Bashar al-Assad asked to protect borders with Turkey from attack
Kurdish militias fighting against Turkey in the Syrian enclave of Afrin have called on the government of Bashar al-Assad to intervene and protect the area’s borders.
The latest development, nearly a week into Turkey’s military offensive, could undermine Kurdish aspirations for self-governance and, if heeded, could set the stage for a direct military confrontation between Ankara and Damascus.
It could also create an open alliance between the US-backed Kurdish forces and a government that Washington had sought to unseat for years.
“While we insist that we will continue to defend Afrin against rabid external attacks and will confront the Turkish attempts at occupying Afrin, we invite the Syrian state to carry out its sovereign duties towards Afrin and to protect its borders with Turkey from attack,” the autonomous authority governing Afrin said in a statement on Thursday.
Ankara launched a military offensive into Afrin spearheaded by its Syrian rebel allies on Saturday in order to oust the People’s Protection Units (YPG) from the Kurdish enclave, which borders Turkey.
The government of Recep Tayyip Erdoğan has seethed over the support of the US-led coalition against Isis for the YPG, which led the ground campaign to drive Islamic State from northern Syria.
Turkey considers the YPG and its affiliates as the Syrian wing of the Kurdistan Workers party (PKK), a designated terrorist group that has fought a decades-long insurgency against the Turkish state.
The Afrin offensive was launched after the US announced it wanted to build a 30,000 strong border guard to patrol Syria’s frontiers that would include members of the YPG, a prospect that Turkey considers a major national security threat.
A Turkish foreign ministry official declined to comment on the YPG announcement – or on whether Turkey would fight Syrian government forces if they intervened in Afrin. The Syrian government did not comment, but has condemned Turkey’s intervention as a violation of sovereignty.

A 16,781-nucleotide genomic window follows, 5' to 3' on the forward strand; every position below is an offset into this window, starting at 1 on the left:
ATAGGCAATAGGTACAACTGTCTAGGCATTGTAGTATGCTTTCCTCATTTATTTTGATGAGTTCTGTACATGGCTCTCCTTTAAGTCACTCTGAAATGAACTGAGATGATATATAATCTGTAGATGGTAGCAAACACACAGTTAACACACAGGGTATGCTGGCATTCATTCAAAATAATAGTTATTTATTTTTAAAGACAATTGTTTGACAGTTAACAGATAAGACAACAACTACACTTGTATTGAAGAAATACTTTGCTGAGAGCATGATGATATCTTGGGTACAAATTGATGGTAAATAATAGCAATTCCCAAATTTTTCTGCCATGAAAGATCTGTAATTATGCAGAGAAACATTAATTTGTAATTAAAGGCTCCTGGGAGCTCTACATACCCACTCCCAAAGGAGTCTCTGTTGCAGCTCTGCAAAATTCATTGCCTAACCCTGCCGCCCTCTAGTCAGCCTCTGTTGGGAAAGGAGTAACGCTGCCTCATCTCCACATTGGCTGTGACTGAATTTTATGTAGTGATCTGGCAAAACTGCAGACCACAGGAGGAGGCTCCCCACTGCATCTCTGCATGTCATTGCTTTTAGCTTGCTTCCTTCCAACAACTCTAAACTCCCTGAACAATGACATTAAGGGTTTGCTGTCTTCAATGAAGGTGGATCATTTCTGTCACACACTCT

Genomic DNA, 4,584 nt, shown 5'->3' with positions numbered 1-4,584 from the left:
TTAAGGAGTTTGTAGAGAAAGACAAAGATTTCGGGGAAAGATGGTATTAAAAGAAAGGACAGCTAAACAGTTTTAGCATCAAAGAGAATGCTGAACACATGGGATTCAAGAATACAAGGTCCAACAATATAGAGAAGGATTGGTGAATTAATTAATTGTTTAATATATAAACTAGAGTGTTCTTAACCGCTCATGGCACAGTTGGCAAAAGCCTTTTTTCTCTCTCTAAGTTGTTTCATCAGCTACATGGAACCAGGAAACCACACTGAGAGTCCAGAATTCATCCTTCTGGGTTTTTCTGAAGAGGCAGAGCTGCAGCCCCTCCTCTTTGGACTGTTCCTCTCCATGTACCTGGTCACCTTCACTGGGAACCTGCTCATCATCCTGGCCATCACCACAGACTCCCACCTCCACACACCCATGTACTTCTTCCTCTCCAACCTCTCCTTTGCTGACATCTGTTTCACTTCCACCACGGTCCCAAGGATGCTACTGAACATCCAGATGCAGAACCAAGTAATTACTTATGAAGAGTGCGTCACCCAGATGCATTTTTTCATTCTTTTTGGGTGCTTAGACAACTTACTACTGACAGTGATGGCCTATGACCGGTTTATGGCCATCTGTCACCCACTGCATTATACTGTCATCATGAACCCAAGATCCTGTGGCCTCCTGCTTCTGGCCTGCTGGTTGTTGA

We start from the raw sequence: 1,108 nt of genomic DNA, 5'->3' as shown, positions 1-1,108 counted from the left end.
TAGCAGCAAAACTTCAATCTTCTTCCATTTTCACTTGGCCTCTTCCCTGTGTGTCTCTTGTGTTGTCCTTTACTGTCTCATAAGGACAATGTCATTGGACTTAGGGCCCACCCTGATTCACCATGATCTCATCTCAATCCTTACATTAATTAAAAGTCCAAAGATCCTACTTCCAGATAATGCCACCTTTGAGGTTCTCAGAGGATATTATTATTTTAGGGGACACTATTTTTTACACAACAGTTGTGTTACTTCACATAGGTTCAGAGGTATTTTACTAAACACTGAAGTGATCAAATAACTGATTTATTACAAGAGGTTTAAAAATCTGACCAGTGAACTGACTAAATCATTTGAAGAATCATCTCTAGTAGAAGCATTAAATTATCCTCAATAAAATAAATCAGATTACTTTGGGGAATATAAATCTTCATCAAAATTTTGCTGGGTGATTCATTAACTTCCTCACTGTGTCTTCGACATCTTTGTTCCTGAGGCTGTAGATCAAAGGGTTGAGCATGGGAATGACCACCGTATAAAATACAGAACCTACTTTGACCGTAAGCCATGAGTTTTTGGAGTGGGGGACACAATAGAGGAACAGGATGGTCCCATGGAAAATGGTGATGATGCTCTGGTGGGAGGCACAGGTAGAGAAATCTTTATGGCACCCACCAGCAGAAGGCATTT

The Afrin statement is another twist to the Syrian crisis. The YPG and its political arm have long sought to establish an autonomous, self-governing canton in northern Syria, so its calls for a direct intervention by Assad’s government is a setback for those aspirations.
The YPG had often publicly positioned itself as anti-Assad, pointing to the rampant discrimination and abuses against the Syrian Kurds by the state, which had long denied them identity papers and other rights. But the militia and its political arms have been accused of cooperating closely with the regime.
The call is also an indication of the Kurdish militias’ anger that the US and Russia have been unable to deter Turkey.
The US, which has directly armed the YPG and provided the air cover for the ground operations in Raqqa, has done little apart from urging Turkey to exercise self-restraint in an effort to repair damaged relations with Ankara.
Moscow, which has occasionally cooperated with the Kurds and often insists that they should have a seat at the table in peace negotiations, allowed Ankara to use the airspace above Afrin to conduct the campaign.
It is unclear if the Syrian government will answer Kurdish calls for an intervention, and whether Turkey would halt its operation if that happened or engage in direct hostilities with the regime.
However, such a development could lead to a broader crisis that would endanger peace talks and draw in Assad’s allies, Russia and Iran.